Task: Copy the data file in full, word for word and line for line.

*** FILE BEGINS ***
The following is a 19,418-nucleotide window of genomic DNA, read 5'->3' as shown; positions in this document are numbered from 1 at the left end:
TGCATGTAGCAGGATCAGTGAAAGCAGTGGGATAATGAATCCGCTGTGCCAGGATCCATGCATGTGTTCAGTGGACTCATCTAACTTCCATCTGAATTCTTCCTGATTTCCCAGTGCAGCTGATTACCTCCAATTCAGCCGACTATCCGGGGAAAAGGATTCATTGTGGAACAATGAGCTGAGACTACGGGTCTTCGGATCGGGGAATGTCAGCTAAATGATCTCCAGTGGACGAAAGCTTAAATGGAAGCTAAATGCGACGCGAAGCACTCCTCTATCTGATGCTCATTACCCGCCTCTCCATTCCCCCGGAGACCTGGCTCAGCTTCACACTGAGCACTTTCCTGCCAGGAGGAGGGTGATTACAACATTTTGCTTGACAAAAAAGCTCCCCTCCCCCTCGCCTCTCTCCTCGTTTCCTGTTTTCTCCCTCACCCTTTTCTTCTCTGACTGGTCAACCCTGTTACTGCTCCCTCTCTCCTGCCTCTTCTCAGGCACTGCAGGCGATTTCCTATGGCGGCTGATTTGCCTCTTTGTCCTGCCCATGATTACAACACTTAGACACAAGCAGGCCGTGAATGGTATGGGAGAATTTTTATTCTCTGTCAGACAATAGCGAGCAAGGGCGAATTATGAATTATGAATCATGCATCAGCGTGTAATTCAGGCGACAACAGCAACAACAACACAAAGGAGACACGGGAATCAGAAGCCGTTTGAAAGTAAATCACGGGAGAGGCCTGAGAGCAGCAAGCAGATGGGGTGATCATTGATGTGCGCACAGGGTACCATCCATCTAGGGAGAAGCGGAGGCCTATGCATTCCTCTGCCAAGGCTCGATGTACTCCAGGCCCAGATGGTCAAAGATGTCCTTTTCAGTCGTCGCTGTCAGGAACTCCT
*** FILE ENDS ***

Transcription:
The following is a 19,418-nucleotide window of genomic DNA, read 5'->3' as shown; positions in this document are numbered from 1 at the left end:
TGCATGTAGCAGGATCAGTGAAAGCAGTGGGATAATGAATCCGCTGTGCCAGGATCCATGCATGTGTTCAGTGGACTCATCTAACTTCCATCTGAATTCTTCCTGATTTCCCAGTGCAGCTGATTACCTCCAATTCAGCCGACTATCCGGGGAAAAGGATTCATTGTGGAACAATGAGCTGAGACTACGGGTCTTCGGATCGGGGAATGTCAGCTAAATGATCTCCAGTGGACGAAAGCTTAAATGGAAGCTAAATGCGACGCGAAGCACTCCTCTATCTGATGCTCATTACCCGCCTCTCCATTCCCCCGGAGACCTGGCTCAGCTTCACACTGAGCACTTTCCTGCCAGGAGGAGGGTGATTACAACATTTTGCTTGACAAAAAAGCTCCCCTCCCCCTCGCCTCTCTCCTCGTTTCCTGTTTTCTCCCTCACCCTTTTCTTCTCTGACTGGTCAACCCTGTTACTGCTCCCTCTCTCCTGCCTCTTCTCAGGCACTGCAGGCGATTTCCTATGGCGGCTGATTTGCCTCTTTGTCCTGCCCATGATTACAACACTTAGACACAAGCAGGCCGTGAATGGTATGGGAGAATTTTTATTCTCTGTCAGACAATAGCGAGCAAGGGCGAATTATGAATTATGAATCATGCATCAGCGTGTAATTCAGGCGACAACAGCAACAACAACACAAAGGAGACACGGGAATCAGAAGCCGTTTGAAAGTAAATCACGGGAGAGGCCTGAGAGCAGCAAGCAGATGGGGTGATCATTGATGTGCGCACAGGGTACCATCCATCTAGGGAGAAGCGGAGGCCTATGCATTCCTCTGCCAAGGCTCGATGTACTCCAGGCCCAGATGGTCAAAGATGTCCTTTTCAGTCGTCGCTGTCAGGAACTCCT